LDC Via at ICON UK

This year, as with so many previous, ICON UK will be running again. The dates are 21st and 22nd of September and the agenda is looking really good.

LDC Via will be there! Visit our stand or come to our session at 2pm on the Monday. Matt will also be presenting a technical session about node.js for Domino developers at 4pm on Monday.

So if you’re attending ICON UK, come along to the stand, and we can tell you more!

You can register for the event here

MWLUG 2015

Last week we attended MWLUG 2015 in Atlanta. It was our first US event and we had a great time. So thanks if you came along to the stand to chat or if you completed our word search competition.

Richard and the team did a great job organising a great venue, superb sessions and an all round excellent event. We certainly hope to see you all again in Austin next year.

The winner of our Sonos Play:1 draw for people who completed the word search was Michael Smith.

MWLUG Photos

Matt also presented a session about node.js for Domino developers, you can view the slides for that session at his site.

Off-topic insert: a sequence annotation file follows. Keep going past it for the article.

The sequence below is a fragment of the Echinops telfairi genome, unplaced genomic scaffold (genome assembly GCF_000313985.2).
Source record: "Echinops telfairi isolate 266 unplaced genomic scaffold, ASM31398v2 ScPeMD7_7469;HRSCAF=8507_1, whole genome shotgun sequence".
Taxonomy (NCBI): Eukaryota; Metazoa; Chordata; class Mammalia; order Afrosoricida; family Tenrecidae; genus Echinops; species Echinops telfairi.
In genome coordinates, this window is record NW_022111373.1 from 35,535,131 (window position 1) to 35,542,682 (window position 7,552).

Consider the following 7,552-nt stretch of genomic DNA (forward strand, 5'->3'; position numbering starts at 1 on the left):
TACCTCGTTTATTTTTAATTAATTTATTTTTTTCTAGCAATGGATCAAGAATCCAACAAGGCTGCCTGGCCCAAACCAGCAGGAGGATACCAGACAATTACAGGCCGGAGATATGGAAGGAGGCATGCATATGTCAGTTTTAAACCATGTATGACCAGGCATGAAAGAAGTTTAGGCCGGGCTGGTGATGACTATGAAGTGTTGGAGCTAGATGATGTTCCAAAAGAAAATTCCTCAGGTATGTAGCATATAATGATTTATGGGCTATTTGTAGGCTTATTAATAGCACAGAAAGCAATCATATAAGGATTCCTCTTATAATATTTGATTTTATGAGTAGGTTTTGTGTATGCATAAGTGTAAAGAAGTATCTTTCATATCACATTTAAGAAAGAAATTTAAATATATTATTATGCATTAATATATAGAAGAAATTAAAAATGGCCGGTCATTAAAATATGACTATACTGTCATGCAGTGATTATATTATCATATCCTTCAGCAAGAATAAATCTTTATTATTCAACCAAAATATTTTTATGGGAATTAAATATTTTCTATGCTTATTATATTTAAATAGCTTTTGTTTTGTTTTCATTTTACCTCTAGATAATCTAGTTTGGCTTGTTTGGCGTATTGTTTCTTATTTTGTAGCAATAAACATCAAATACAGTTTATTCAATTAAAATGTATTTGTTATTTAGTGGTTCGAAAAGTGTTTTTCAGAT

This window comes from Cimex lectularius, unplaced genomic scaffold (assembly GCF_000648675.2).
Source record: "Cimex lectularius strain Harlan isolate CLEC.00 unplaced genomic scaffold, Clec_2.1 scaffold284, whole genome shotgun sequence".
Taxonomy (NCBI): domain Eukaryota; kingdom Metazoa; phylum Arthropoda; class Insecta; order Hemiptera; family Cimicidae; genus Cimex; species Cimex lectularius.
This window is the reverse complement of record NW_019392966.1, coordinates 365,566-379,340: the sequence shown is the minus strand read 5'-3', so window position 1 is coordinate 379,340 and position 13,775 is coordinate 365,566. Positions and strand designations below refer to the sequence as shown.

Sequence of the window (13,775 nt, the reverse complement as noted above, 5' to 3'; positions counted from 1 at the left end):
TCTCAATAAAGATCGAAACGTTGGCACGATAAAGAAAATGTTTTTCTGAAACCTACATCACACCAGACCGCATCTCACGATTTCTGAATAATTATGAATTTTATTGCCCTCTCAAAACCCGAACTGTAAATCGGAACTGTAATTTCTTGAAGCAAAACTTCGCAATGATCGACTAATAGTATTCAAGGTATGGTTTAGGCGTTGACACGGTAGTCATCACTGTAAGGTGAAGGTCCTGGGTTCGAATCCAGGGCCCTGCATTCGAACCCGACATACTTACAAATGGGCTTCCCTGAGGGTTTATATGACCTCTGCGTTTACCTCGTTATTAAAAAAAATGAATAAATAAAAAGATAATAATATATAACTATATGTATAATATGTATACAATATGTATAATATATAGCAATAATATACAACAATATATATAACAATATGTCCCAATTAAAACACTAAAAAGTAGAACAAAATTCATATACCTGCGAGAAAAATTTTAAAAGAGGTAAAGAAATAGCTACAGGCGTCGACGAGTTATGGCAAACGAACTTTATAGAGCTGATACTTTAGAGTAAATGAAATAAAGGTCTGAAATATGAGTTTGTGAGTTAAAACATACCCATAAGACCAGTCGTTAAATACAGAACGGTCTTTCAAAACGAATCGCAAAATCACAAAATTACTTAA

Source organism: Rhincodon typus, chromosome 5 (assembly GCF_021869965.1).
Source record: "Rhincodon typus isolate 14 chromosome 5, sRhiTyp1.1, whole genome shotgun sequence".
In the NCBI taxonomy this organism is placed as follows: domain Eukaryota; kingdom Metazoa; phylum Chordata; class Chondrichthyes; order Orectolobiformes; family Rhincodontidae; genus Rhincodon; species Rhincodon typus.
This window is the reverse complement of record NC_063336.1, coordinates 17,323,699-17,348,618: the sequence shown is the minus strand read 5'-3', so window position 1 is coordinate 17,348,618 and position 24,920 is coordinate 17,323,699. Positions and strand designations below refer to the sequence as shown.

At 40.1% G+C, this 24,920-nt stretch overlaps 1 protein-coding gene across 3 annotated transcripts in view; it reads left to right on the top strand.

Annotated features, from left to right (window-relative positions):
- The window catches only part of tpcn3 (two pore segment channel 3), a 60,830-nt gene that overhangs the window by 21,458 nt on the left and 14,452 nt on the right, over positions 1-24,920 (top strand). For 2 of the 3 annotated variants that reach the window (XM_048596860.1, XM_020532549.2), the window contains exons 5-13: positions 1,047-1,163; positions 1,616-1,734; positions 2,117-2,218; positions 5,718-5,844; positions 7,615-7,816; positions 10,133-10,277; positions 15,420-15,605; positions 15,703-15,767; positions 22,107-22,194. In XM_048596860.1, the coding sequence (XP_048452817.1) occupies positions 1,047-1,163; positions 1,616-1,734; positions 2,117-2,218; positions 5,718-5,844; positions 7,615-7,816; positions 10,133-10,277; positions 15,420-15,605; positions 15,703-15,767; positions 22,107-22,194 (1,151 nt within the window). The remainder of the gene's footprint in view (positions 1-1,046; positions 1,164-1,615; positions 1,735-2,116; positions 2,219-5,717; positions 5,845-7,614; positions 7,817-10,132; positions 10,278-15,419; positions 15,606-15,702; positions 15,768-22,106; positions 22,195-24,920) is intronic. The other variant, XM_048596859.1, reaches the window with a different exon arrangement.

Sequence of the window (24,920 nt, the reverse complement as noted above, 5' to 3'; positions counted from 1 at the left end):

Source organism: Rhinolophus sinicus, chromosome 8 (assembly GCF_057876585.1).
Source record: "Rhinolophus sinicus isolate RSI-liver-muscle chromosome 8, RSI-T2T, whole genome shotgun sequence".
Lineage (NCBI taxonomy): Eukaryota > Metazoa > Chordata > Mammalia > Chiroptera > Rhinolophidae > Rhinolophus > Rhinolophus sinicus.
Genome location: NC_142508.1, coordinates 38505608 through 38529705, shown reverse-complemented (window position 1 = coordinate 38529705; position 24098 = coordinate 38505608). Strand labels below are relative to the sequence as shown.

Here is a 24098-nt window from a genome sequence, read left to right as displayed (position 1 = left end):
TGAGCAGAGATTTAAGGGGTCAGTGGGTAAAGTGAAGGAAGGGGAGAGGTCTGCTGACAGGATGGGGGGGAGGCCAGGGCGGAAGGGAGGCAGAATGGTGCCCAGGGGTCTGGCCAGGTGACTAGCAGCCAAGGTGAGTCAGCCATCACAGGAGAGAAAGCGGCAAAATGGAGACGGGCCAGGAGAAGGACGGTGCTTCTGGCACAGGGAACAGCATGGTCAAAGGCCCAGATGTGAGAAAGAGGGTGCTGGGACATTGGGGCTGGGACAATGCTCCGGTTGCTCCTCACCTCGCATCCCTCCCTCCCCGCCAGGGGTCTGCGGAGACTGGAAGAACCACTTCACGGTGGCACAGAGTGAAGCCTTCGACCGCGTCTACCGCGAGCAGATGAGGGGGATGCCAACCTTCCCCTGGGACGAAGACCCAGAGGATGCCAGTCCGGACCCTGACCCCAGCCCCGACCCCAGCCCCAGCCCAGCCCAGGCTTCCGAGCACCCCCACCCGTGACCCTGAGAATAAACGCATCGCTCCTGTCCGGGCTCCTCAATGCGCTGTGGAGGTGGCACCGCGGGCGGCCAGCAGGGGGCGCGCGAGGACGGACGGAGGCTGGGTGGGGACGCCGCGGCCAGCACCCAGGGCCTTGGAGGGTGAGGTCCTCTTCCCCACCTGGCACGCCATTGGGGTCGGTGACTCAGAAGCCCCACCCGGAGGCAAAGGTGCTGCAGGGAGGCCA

LDC Via at MWLUG

This year MWLUG comes from Atlanta, GA, promising over forty sessions and workshops on collaboration.

LDC Via will be there! Visit our stand and find out about our latest release, our new offering LDC Via Lens, and our forthcoming developer community, #DevHub.

Dev Hub is a new developer zone coming to LDC Via. This features integrated search with our technical documentation, highlighted blog posts and other information aimed at developers. As a developer you can also sign up for a free LDC Via account using just your email address, and play with the LDC Via API.

So if you’re attending MWLUG, come along to the stand, and we can tell you more!

Full text search

“Search?” I hear you mutter, “full text search? Really?”

Well yes indeed! We’ve always offered a field-based search facility in LDC Via, but of course, chances are your users will want to search for a phrase across an entire document or collection of documents. Enter LDC Via’s full text search functionality.

Searching like this is often a must-have in an application, but it’s not straightforward to implement when dealing with a platform like LDC Via that offers document-level security. We took some time and did it right, implementing full-text search for those using paid tiers in LDC Via. So if you’re signed up to one of our paid plans, you have a single box to tick and you’re good to go:

Database settings screen

Full search functionality will now be available in both the standard templates we offer and the LDC Via API.

You can also combine full text search with standard field-based search in a single query. For example, you could issue a single query to get all contracts with an issue date between 01-Jan-15 and 31-Mar-15 within the category “New client”, and mentioning “banana” anywhere in their text.

LDC Via Lens